Savory Rhubarb Tart

I had originally meant for this dish to be an entry for the Root Source Challenge: Rhubarb event, but it looks like I just missed the deadline by a few hours, so instead the entry will be about my love/hate relationship with rhubarb.

I don’t hate rhubarb, per se – I’ve just always thought it to be ubiquitous because every time I’ve had it it’s been paried with strawberry; strawberry-rhubarb jam, strawberry-rhubarb cobbler, well – you get the idea. And I’ve always found it to be unnecessary in those forms – it just added a weird stringy texture to the dishes that I thought didn’t work as well as strawberry would have alone. So I’ve been content to pass by the bunches of rhubarb at the farmer’s markets the past couple of weeks, until someone made a savory rhubarb dish that totally changed my mind.


At a Slow Food Columbus meeting last week, the fearless leader of our convivium, Colleen, made an awesome tart with rhubarb and goat cheese. My first attempt followed her directions exactly (barring the pie crust I used in place of the galette dough – I was short on time, and using a round tart pan because I don’t have a square or rectangular one). I made a neat discovery during that first attempt – the candied rosemary walnuts I used added a hint of sweetness that just rocked, so on a second attempt at the recipe, I made a couple of changes. Like squirting a touch of balsamic glaze on top of the onions, once again using the candied rosemary walnuts (which you can get at the Greener Grocer at the North Market if you’re a Columbus local), and adding some prosciutto shredded on top for a bit of texture and saltiness. The second attempt totally worked for me – it was a bit more complex, but each flavor played off of the other. I think I’m going to use this recipe often – it’s quick, simple, and absolutely delicious. Thanks, Colleen, for sharing the recipe.

Savory Rhubarb Tart
recipe courtesy Colleen Braumoeller

First, make a galette dough*:
2 cups unbleached all-purpose flour
1 tsp white sugar
1/4 tsp salt
1 1/2 sticks cold unsalted butter (Plugra or similar), cut into 1/2 inch pieces
7 tbsp iced water

Directions: Mix flour, sugar and salt; cut butter in with a pastry cutter. Add ice water slowly, as needed, until dough sticks together. Do not overwork. Separate into two disks, wrap in plastic, and chill for at least 30 minutes. (You will only use one disk for this tart.)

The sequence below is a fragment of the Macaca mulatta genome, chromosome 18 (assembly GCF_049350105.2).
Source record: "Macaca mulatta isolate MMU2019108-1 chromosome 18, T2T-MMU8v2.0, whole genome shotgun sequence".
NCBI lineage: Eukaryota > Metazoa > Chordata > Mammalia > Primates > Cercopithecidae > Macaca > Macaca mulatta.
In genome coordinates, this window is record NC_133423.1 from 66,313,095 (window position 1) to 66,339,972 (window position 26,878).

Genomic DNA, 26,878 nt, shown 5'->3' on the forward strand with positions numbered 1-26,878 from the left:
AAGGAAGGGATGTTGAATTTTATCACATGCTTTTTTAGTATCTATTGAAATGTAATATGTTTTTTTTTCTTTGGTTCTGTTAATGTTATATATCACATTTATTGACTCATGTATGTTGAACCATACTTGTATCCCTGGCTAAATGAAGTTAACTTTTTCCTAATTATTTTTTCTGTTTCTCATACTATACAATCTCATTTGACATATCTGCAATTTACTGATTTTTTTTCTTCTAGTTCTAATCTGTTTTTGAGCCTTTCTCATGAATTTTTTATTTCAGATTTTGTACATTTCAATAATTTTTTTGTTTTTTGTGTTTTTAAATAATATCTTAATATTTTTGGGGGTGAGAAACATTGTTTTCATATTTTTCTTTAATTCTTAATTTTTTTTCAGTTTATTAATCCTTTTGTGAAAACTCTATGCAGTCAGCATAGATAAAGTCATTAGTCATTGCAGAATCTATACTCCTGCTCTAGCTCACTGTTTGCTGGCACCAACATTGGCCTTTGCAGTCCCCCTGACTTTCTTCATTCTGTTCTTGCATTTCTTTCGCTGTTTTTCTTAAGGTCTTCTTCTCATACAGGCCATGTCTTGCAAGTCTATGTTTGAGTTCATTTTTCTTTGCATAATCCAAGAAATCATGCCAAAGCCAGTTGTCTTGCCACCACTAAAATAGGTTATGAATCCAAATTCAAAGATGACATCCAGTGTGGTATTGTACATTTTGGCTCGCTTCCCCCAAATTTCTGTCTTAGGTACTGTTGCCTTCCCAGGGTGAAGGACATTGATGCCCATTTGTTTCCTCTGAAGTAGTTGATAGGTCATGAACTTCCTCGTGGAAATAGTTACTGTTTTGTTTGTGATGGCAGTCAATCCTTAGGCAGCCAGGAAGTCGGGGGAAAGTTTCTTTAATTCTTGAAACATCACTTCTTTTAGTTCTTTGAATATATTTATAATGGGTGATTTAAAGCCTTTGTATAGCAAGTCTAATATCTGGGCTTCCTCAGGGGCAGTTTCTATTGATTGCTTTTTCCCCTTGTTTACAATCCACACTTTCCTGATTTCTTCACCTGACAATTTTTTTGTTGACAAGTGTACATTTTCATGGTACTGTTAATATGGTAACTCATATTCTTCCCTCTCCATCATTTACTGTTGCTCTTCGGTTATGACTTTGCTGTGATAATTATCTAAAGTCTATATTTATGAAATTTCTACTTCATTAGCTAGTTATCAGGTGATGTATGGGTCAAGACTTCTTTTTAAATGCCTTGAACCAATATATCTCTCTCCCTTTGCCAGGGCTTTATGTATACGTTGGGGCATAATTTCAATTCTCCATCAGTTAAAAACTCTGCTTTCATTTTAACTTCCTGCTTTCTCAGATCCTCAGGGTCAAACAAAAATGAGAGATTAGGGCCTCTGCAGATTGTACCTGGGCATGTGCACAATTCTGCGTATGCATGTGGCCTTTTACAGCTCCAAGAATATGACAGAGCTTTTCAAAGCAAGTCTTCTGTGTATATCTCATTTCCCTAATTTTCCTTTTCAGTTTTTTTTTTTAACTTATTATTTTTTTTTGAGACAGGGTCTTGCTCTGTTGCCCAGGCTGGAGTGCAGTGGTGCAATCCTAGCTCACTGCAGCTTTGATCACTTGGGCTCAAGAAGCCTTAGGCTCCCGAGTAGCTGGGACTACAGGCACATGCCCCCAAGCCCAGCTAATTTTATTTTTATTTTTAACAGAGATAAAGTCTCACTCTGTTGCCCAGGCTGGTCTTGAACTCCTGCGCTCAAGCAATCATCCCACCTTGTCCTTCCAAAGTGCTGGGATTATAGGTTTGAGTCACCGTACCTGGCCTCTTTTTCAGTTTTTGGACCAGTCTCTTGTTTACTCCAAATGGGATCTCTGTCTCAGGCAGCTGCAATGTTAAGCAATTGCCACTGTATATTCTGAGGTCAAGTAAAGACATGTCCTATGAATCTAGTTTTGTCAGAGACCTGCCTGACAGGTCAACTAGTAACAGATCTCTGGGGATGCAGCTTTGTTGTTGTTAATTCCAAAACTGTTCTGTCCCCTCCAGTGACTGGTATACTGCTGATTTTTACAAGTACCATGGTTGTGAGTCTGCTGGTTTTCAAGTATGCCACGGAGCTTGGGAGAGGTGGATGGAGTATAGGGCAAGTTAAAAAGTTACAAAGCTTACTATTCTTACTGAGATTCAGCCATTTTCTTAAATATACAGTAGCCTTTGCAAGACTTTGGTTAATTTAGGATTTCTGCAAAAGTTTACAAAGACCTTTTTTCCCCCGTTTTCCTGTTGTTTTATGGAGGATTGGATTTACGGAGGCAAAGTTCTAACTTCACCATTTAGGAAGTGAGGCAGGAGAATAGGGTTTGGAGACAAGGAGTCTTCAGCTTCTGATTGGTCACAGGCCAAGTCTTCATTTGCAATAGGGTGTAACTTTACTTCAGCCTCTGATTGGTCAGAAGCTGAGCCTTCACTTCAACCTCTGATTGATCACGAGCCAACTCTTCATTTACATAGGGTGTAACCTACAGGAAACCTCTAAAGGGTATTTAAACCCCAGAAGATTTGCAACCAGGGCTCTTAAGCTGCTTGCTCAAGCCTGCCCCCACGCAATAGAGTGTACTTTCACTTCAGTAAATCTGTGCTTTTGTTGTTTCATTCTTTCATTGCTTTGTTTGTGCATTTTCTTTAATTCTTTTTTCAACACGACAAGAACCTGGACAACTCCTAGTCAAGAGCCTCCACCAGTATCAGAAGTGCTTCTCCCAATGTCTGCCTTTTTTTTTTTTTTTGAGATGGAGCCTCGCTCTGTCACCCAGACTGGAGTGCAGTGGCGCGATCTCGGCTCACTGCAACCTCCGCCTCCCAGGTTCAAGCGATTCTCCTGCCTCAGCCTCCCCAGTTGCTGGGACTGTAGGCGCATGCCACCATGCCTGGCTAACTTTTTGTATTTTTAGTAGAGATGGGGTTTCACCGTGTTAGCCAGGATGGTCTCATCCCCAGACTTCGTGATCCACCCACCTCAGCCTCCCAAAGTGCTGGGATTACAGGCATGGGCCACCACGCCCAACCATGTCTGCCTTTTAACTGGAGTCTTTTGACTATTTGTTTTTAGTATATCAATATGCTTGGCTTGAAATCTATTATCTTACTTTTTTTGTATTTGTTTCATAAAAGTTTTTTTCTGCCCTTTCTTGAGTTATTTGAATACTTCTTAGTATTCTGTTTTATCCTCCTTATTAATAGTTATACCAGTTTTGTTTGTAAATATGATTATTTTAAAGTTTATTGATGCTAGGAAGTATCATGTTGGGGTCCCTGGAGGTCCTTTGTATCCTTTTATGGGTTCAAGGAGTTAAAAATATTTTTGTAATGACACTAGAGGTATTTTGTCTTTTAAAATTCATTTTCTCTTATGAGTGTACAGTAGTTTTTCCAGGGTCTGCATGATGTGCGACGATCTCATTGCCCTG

*Consult baking cookbook for more technique-related information for a successful galette dough.

Next, for the contents of the tart:

3 cups rhubarb stalks, cut into 3 inch lengths and then cut on a bias (be sure to remove the leaves, as they are poisonous)
1/4 cup fresh goat cheese
nuts — either pine nuts (1/2c), pecans or walnuts (3/4c), toasted
half a red onion, sliced thin
1 head garlic
2 tbsp flour
2 tsp white sugar
3-4 tbsp extra virgin olive oil, plus drizzles for garlic
1/4 tsp kosher salt
1/4 tsp ground cardamom

Preheat oven to 350 F. Roast a head of garlic: cut top of head off, drizzle with olive oil and bake for 30 minutes. (Extra garlic cloves are great spread on bread, in pasta dishes, etc…)

Turn oven up to 400 F. Poach red onions in olive oil over low heat until thoroughly soft, no browning. While they soften, mix the flour, sugar, salt and cardamom with the rhubarb. Set aside.

Roll out one disk of dough and place in a 10″ square tart pan with removable bottom. Trim excess and save for another use. To assemble the tart, remove red onions from olive oil, reserving oil for later. Crush 4 or 5 cloves of the roasted garlic. Place onions and garlic on bottom of tart. Layer nuts on top of onions and garlic. Arrange rhubarb in aesthetically pleasing pattern atop nuts. Drizzle remaining onion-infused olive oil over top of tart. Place tart on parchment-covered baking sheet. Bake at 400 F for approximately 30-35 minutes. Tart will pull away from pan and will be golden when done.

Let cool for 10 minutes. Dapple small pieces of goat cheese across top of tart and serve.

2 thoughts on “Savory Rhubarb Tart

  1. Bear

    Great minds do think alike — Colleen was contemplating using balsamic in the next iteration of this tart herself! As the happy recipient of quite a few slices of these tarts, I can testify that they’re quite fabulous. And to Colleen’s credit, they’re totally original: she dreamed them up without even glancing at a cookbook. (Man, I wish I could do that.)

  2. Laura

    Hey I was just perusing your site for Taste & Create and holy moly I am sad rhubarb season is over. This looks spectacular.

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